- Click Here for Booklocker.com -

"Songs of the Archaeopteryx"

by Keoki Gray

 

Keoki has published a collection of short flying stories entitled, "Songs of the Archaeopteryx." The tales focus on pilots, but are rich with intimate aviation details.  Keoki's 30+ years of flying adventures provided inspiration for these stories.

Go to "Booklocker.com" and order your own copy today in either actual or virtual form. That's right, you can get a real, "hold-it-in-your-hand"  6 x 9, 206-page copy graced with original artwork by the author. Or get a downloaded version for Adobe Acrobat that you can be reading in minutes--while saving a few bucks, too.

 

 

Just to whet your appetite, here are two excerpts:

From “Alex”:

    The air maintained its silky smoothness until we reached eighteen hundred feet above ground where we punched through some strange turbulence. It felt as though we had driven a car over some tight “washboard bumps,” then it smoothed out just as abruptly. Once  more, we were running clean and steady.


    “What the hell was that?” I demanded.
 

    “I’ve got it,” Alex answered, taking control. He swung us back into the disturbed airflow while he elaborated. “I think it was some turbulence off…a…helo. Probably an E-H if it’s out this far. Now if I can just…find…its…trail…”
 

    “E-H?”
 

    “Enforcement Helicopter.”
 

    I watched, fascinated, as he punched through the wake several times in the next couple of minutes. We gradually spent longer and longer in the helicopter’s burbled air until Alex roughly matched the course it had flown. It reminded me of a predator stalking prey. A shark scenting a blood trail.
 

    But a nagging uneasiness gnawed at the back of my thoughts…

 

 

   

Or something a little more acro-technical, perhaps:

From, "The Handler and 'The Count'":

    “Can you show me something?”
 

    “Like what?” the handler askedz
 

    “I dunno. Whatever you like. Maybe three or four maneuvers?”
 

    “Okay, I have control.”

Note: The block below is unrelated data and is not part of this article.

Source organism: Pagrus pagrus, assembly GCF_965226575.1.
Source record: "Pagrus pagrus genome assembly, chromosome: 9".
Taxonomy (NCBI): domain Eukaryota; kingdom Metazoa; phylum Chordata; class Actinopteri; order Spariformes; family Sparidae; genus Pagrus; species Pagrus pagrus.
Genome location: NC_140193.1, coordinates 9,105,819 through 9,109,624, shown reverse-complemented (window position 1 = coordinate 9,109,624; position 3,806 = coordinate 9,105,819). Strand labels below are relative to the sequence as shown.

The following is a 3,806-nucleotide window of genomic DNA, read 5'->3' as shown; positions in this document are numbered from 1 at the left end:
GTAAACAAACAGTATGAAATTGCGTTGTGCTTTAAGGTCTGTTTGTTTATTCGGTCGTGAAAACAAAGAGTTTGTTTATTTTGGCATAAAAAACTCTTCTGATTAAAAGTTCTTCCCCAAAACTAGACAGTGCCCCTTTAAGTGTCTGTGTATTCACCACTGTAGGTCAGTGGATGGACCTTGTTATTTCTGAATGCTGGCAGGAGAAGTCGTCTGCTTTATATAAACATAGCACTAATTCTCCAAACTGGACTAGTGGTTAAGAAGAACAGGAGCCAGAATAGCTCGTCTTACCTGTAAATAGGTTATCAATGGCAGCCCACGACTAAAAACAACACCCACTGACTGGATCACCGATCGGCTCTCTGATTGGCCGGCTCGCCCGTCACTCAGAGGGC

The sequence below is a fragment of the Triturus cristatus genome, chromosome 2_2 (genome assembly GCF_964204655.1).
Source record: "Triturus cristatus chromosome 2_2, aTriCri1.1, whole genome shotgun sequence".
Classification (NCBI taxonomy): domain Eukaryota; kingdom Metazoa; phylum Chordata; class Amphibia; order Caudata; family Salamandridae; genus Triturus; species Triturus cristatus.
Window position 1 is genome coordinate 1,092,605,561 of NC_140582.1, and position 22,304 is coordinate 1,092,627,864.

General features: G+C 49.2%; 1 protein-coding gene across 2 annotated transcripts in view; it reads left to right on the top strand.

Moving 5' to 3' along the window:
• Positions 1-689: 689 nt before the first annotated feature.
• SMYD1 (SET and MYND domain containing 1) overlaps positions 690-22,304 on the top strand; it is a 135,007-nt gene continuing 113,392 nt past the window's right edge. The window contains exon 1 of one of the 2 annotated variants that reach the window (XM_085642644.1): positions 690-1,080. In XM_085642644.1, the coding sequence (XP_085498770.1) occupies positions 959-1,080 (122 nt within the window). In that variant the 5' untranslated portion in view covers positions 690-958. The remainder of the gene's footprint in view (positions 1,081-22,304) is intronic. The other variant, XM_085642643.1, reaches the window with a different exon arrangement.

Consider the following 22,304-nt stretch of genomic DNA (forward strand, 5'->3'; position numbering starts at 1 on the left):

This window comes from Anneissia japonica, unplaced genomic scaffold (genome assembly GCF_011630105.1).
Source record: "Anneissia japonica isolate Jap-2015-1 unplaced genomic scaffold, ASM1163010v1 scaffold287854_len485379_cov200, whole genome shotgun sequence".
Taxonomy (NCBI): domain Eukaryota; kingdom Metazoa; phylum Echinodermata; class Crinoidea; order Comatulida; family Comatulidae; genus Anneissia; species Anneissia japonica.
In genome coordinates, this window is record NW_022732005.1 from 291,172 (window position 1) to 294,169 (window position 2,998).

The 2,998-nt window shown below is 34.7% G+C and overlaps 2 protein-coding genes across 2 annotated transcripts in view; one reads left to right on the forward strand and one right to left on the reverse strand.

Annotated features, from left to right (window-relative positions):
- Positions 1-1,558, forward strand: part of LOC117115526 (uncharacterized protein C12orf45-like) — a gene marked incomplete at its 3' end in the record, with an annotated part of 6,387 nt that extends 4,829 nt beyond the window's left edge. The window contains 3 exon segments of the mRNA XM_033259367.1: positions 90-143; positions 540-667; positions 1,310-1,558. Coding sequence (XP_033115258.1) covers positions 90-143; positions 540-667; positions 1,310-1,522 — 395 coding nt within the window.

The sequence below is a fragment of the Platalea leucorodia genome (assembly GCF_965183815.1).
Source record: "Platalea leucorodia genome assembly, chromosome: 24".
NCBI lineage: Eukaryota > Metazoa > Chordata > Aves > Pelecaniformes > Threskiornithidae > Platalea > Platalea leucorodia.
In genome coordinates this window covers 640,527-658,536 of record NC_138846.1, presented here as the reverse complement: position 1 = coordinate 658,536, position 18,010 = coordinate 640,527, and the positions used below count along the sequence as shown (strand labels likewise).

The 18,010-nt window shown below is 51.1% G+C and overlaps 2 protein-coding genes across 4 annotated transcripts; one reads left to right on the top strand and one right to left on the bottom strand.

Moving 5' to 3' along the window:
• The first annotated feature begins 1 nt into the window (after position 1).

He took the tall stick in his right hand, reached for the throttle and prop with his left. A quick wiggle of the stick let them both know who was flying and confirmed that the controls were free and correct. He moved the short prop lever forward and followed it immediately with the longer throttle lever. The burly Russian aircraft surged ahead.
 

    The nose pitched down and reached a forty-five-degree dive angle in less than a second. The speed increase became phenomenal.  He bottomed out briskly at three thousand feet with a five-G pull that  pinned the airspeed at “340 kph.” Level for an instant, then a seven-G pull to vertical. On the up line, he executed a full left roll, paused for an instant before a full right roll. Finishing still on the vertical, he ruddered hard to the left, then caught the nose at level with the wings perpendicular to the horizon. Full right rudder rotated the airplane two-hundred-seventy degrees until its nose pointed at the down vertical.
 

    Speed built rapidly again, and he pulsed the stick and pushed hard rudder into one-and-a-half snap rolls. He stopped the rotation with a sharp stick push that stretched their heads nearly to the canopy. Another seven-G pull and they were level again.
 

    But not for long.
 

    The nose came up to the vertical, an instant-long pause, then two quarter-rolls. Now the nose was pushed down to level and two half-rolls were inserted. Another push to down vertical and another two quarter-rolls. Then a final pull to level and the last two half-rolls finished an artistic variation of the square loop.
 

    The nose arched gracefully into a steep climbing line and the airplane slowly rolled onto its back. The pilot was catching his breath and thinking it was over when the world exploded into a gyrating mix of green and blue-gray. The Sukhoi was pitching tightly around its lateral axis in a “shoulder roll” of one-two-three-four-five oscillations before being reined in to a stabilized inverted dive. Then, full-stick deflection multiple rolls began as the plane’s nose reared up to the horizon. Just as the nose reached level, the rolling abruptly ceased.

    “Your aircraft,” he said quietly.

 

 

Thanks, and enjoy!

 

 

Ask about the T-shirt!

 

 


Return to AIA Homepage

Hit Counter